Korean grapes and strawberries are gaining popularity in Vietnam and other Southeast Asian countries. The Ministry of Agriculture, Food and Rural Affairs and state-run Korea Agro-Fisheries & Food Trade Corp. (aT) reported grape exports of US$23 million last year, up by 64.2 percent over the previous year.
Shine Muscats accounted for 72.4 percent of all grape exports, followed by Geobong grapes (13.8 percent) and Campbell grapes (13.3 percent). It is seen as rather unusual that Shine Muscats, which cost at least $20 per bunch in South Korea, are popular in Southeast Asia considering income levels in the region.
Vietnam surpassed China and Hong Kong to become the largest importer of Korean grapes after increasing imports by 34.8 percent last year. “In Vietnam, 70 percent of Shine Muscats are used for ancestral rites and gifts,” said Hwang Eui-chang, head of the Korea Grape Export Association.“They celebrate the Lunar New Year just like us, during which grape exports jump.” First-grade Korean Shine Muscats cost 19,000 won (US$16) per kilogram. Second-grade Muscats cost 17,500 won. Despite their exorbitant price, Shine Muscats are popular in Vietnam for their taste.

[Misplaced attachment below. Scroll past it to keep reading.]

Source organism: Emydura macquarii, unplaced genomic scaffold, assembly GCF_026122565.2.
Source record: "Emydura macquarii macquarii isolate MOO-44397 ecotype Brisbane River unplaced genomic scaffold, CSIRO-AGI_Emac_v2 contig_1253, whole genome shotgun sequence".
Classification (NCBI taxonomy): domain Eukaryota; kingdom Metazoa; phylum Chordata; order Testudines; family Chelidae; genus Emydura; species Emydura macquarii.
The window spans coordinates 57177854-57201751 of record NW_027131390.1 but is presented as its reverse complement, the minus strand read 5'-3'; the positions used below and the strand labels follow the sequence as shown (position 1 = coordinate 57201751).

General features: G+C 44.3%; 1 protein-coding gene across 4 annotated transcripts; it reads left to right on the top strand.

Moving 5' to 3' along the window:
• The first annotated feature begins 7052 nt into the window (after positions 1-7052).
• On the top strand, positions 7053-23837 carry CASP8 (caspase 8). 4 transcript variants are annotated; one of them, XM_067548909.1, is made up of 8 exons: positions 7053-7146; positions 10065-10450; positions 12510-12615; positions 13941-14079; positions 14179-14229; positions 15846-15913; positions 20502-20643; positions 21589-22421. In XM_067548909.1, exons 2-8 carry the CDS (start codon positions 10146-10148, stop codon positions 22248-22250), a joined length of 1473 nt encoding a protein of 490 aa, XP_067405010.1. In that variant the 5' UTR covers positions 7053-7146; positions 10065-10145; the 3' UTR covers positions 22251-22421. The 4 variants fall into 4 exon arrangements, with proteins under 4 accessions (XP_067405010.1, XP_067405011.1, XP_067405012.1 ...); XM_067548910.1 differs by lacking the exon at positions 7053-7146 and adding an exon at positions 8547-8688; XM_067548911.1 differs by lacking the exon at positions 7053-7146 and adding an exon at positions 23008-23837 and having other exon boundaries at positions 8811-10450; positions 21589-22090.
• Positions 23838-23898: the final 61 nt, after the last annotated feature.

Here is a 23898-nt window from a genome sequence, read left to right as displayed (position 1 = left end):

Vietnam’s craze over its national football team coach Park Hang-seo is also prompting locals to take more interest in Korean grapes, which began to jump in popularity in 2018.
Korean strawberry exports to Vietnam also jumped last year, reaching $7 million, up by 90 percent since the previous year. Korean strawberries are basically monopolizing Vietnam, accounting for 99.4 percent of the local imported strawberries market.